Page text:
I keep my water kegs at 36 degrees F and at 35 psi and run about 12 feet of 4mm evabarrier hose. I also added flow control duotight disconnects which seem to help. Duotight Flow Control Ball Lock Quick Disconnect (QD) Beverage Out - 8 mm | MoreBeer
One keg is on tap and the other is carbonating. That way, when one runs out, I switch to the other, fill the empty keg, hook it to the CO2 and start the process over again. That way I never run out.
 
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rtv900

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OMG, I think I have that flow control push fitting on my one keg.
sheesh, I didn't even think to wonder what the screw knob on top was.

Just so I'm understanding this, so just like if I had a ball valve or something on the beginning of my line, I can leave a short line and just turn down the flow at that valve and leave the pressure higher? And that should reduce the foaming at the tap eliminating the need for a long line?
 

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Just so I'm understanding this, so just like if I had a ball valve or something on the beginning of my line, I can leave a short line and just turn down the flow at that valve and leave the pressure higher? And that should reduce the foaming at the tap eliminating the need for a long line?
It is worth a try. I have read that flow control at the keg is more effective than flow control at the tap.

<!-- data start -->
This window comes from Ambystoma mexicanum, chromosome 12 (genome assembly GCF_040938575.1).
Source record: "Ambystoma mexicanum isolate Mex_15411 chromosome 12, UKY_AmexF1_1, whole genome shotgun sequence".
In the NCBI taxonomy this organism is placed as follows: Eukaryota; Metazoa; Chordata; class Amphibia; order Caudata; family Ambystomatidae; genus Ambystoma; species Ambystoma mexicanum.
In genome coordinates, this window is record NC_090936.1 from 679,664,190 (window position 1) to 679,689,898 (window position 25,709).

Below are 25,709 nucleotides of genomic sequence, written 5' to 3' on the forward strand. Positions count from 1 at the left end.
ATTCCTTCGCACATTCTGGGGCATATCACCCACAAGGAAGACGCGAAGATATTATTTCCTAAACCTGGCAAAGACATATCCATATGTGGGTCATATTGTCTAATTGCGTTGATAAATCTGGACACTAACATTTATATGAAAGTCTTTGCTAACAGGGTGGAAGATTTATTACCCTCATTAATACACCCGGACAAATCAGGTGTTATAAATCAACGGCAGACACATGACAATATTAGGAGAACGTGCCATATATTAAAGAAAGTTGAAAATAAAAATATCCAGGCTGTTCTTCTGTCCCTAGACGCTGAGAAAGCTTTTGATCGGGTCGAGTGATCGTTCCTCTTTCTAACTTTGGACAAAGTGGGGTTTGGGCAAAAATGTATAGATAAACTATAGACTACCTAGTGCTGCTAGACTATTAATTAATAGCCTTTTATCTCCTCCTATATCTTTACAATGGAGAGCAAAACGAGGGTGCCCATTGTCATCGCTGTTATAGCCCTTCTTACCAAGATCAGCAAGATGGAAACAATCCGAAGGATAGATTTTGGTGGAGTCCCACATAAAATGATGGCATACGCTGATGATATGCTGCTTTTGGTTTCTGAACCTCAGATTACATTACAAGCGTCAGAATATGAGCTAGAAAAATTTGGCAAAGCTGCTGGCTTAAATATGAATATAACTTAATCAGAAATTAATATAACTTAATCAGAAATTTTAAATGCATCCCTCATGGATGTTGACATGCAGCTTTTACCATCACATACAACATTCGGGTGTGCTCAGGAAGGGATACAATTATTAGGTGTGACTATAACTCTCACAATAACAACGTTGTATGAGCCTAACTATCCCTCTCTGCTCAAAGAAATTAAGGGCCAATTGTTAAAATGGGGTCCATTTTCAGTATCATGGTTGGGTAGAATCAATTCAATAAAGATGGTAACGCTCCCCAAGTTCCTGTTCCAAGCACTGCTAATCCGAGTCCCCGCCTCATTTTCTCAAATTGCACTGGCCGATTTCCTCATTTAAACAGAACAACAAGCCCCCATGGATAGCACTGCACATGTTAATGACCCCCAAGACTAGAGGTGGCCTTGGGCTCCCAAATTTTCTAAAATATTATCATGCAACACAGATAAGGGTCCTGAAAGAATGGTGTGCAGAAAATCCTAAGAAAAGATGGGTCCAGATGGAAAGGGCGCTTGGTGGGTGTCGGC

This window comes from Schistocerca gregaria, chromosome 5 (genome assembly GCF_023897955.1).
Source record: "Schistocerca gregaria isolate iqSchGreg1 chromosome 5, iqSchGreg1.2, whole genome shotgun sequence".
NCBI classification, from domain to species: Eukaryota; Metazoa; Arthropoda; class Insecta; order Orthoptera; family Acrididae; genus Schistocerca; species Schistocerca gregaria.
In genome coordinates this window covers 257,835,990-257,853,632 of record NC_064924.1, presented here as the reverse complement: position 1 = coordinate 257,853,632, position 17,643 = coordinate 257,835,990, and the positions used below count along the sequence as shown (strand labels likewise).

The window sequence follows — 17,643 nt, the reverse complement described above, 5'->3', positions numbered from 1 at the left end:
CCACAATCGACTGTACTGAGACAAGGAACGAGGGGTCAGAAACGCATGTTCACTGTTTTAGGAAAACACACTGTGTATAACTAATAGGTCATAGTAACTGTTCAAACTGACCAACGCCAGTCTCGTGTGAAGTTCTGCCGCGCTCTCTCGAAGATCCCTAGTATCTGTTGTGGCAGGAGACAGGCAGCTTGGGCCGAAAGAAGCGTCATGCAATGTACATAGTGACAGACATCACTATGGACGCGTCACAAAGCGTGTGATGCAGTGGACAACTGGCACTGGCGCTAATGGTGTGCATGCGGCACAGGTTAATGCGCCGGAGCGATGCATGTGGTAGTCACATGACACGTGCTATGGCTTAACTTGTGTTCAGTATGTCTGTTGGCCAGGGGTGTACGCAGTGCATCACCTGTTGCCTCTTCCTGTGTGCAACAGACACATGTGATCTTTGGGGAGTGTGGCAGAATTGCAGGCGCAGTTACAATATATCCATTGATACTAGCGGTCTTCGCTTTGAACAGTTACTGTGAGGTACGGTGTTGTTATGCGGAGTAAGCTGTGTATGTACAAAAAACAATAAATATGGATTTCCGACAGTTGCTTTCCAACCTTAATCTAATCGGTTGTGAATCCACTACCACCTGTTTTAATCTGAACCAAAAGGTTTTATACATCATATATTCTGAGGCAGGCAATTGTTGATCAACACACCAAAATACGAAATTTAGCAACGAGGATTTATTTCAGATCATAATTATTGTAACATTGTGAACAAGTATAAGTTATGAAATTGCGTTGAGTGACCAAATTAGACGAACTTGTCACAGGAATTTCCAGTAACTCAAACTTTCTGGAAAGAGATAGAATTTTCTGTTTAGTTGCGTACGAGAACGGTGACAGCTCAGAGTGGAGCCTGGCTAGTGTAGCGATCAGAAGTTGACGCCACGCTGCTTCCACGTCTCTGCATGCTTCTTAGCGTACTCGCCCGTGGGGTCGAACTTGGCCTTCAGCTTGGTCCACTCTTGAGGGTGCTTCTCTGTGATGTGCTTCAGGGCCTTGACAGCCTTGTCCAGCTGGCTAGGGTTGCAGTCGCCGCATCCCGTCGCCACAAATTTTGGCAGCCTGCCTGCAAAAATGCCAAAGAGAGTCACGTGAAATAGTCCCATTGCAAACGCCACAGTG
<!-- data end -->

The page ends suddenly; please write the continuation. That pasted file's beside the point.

Note that KegLand makes a VERY similar looking disconnect that is not flow control:
 

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It's very common for people to think their beer, cider, water or whatever is not carbed up after they've just fire-hosed it into the glass. Well, a big glass of foam just shows you all the CO2 came out of solution during the pour. It doesn't mean it wasn't carbonated in the keg.

I run my seltzer keg at 28psi (I like it a little less spicy) and it pours perfectly with about 15 feet of 4mm ID EVAbarrier. If you set your regulator to 28, and put 15ft of 4mm ID EVA on there and it's still shotgunning out of the faucet, your seltzer is most likely overcarbonated and it takes some time for it to bleed down. Don't be tempted to keep turning the pressure up.
 
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rtv900